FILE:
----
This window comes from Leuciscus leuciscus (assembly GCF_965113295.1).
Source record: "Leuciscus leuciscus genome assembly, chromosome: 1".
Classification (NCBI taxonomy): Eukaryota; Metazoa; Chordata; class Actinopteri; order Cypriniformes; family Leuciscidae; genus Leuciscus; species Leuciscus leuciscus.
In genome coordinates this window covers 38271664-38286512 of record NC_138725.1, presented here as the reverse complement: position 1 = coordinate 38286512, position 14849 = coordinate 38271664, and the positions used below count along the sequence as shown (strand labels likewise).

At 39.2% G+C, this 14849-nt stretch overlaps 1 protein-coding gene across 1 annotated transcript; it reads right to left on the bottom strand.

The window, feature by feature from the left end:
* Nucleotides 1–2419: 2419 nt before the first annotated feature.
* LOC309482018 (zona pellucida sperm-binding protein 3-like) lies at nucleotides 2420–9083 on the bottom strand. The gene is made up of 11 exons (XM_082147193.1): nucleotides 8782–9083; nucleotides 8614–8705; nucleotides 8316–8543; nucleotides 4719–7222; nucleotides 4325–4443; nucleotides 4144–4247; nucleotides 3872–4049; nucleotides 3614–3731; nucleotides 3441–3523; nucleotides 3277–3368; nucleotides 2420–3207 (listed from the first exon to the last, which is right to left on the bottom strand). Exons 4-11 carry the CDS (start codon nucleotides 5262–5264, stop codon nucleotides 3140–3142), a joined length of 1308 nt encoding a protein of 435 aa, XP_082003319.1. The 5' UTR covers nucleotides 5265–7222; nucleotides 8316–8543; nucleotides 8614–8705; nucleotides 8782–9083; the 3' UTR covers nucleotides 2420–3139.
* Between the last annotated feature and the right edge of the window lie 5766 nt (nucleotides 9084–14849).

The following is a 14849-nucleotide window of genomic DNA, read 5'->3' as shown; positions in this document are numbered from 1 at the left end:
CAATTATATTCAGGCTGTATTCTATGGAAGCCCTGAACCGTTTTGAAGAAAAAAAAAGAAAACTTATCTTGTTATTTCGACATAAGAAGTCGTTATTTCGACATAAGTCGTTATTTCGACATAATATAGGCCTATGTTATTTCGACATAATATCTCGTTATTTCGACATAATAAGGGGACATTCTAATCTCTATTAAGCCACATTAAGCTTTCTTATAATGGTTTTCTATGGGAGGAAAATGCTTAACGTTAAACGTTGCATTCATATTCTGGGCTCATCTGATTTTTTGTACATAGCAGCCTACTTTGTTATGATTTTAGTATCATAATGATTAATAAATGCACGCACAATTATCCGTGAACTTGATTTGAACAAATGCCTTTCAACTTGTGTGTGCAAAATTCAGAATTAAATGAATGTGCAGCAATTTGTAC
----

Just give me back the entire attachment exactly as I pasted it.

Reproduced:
This window comes from Leuciscus leuciscus (assembly GCF_965113295.1).
Source record: "Leuciscus leuciscus genome assembly, chromosome: 1".
Classification (NCBI taxonomy): Eukaryota; Metazoa; Chordata; class Actinopteri; order Cypriniformes; family Leuciscidae; genus Leuciscus; species Leuciscus leuciscus.
In genome coordinates this window covers 38271664-38286512 of record NC_138725.1, presented here as the reverse complement: position 1 = coordinate 38286512, position 14849 = coordinate 38271664, and the positions used below count along the sequence as shown (strand labels likewise).

At 39.2% G+C, this 14849-nt stretch overlaps 1 protein-coding gene across 1 annotated transcript; it reads right to left on the bottom strand.

The window, feature by feature from the left end:
* Nucleotides 1–2419: 2419 nt before the first annotated feature.
* LOC309482018 (zona pellucida sperm-binding protein 3-like) lies at nucleotides 2420–9083 on the bottom strand. The gene is made up of 11 exons (XM_082147193.1): nucleotides 8782–9083; nucleotides 8614–8705; nucleotides 8316–8543; nucleotides 4719–7222; nucleotides 4325–4443; nucleotides 4144–4247; nucleotides 3872–4049; nucleotides 3614–3731; nucleotides 3441–3523; nucleotides 3277–3368; nucleotides 2420–3207 (listed from the first exon to the last, which is right to left on the bottom strand). Exons 4-11 carry the CDS (start codon nucleotides 5262–5264, stop codon nucleotides 3140–3142), a joined length of 1308 nt encoding a protein of 435 aa, XP_082003319.1. The 5' UTR covers nucleotides 5265–7222; nucleotides 8316–8543; nucleotides 8614–8705; nucleotides 8782–9083; the 3' UTR covers nucleotides 2420–3139.
* Between the last annotated feature and the right edge of the window lie 5766 nt (nucleotides 9084–14849).

The following is a 14849-nucleotide window of genomic DNA, read 5'->3' as shown; positions in this document are numbered from 1 at the left end:
CAATTATATTCAGGCTGTATTCTATGGAAGCCCTGAACCGTTTTGAAGAAAAAAAAAGAAAACTTATCTTGTTATTTCGACATAAGAAGTCGTTATTTCGACATAAGTCGTTATTTCGACATAATATAGGCCTATGTTATTTCGACATAATATCTCGTTATTTCGACATAATAAGGGGACATTCTAATCTCTATTAAGCCACATTAAGCTTTCTTATAATGGTTTTCTATGGGAGGAAAATGCTTAACGTTAAACGTTGCATTCATATTCTGGGCTCATCTGATTTTTTGTACATAGCAGCCTACTTTGTTATGATTTTAGTATCATAATGATTAATAAATGCACGCACAATTATCCGTGAACTTGATTTGAACAAATGCCTTTCAACTTGTGTGTGCAAAATTCAGAATTAAATGAATGTGCAGCAATTTGTAC